The planning is almost as much fun as the observing sessions for me.
First of all I am limited in what I can observe. Geographically, I have a wide open view to the north and around to the east before the house comes into play. From due east to southwest I have the house to deal with. I have a good view to the south to about 5 degrees below Rigel and Sirius (roofline of garage). Unfortunately we live on the north side of town and there is serious light pollution to the south. Trees completely blockout from Southwest (about 200 degrees) all the way to almost due north (about 340 degrees). Second, my scope (ETX90RA) has limitations. Deep sky galaxies are out. Nebula (except for brighter ones) are difficult and globulars are simply "smudges".
So, my best objects are open clusters and doubles. My priorities are objects due south as those will soon pass into trees. The Northeast objects have some time.
I will often plan based on the part of the sky which will disappear quickly. I identify that region and then begin using Interstellum Deep Sky Atlas (iDSA) and Cambridge Double Star Atlas (CDSA) to identify doubles and clusters. I use a couple of on line sites to identify objects. My limit for doubles is about 4" and I need an open cluster to be at least 5' and have a few stars brighter than 10mag.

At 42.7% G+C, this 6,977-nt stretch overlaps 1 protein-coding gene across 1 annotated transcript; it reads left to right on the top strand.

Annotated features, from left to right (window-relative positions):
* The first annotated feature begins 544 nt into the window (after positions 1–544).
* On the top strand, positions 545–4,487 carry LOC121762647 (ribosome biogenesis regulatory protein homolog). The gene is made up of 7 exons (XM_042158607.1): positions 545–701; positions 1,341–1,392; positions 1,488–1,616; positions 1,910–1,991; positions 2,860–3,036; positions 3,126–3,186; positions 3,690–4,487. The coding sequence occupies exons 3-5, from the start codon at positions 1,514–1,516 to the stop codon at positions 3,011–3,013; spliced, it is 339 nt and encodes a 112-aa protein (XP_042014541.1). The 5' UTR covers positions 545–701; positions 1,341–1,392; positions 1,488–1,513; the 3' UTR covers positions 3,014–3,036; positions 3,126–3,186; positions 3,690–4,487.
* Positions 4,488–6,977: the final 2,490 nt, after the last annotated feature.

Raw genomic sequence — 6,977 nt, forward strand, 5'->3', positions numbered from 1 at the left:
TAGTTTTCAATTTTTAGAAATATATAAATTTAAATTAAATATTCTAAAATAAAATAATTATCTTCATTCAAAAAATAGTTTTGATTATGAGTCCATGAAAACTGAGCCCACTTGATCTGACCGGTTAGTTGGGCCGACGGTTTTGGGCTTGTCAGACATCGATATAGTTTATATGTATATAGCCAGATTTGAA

Stella Doppe and DSO are great on line tools. I also have a few books and have clipped articles from S&T (Sue French) which provide small scope objects.
I then identify a target star to begin my observing session and use photo copies of iDSA to plan my session with star hopping notes. I write the objects on an index card and use it with the paper copies of charts to see as many objects as possible. A written observation log for each item is written in a notebook with sketching.
After the session, I will index observations to my books with the date observed and will file the paper charts in a folder for the constellation for future reference. Also file the index cards.
One of my goals is to see and resolve as many doubles as possible. I tend to concentrate on a very small area of the sky each session and cover as much of that area as possible...typically one constellation or region of the sky.
At the end, I often will go to favorites such as Double Cluster, M34, M42, M45, gamma Andromedia, etc just for fun before heading back inside.
I have about 30 more days before the weather becomes an issue. I will use both evenings and mornings to catch as many fall and winter objects as possible.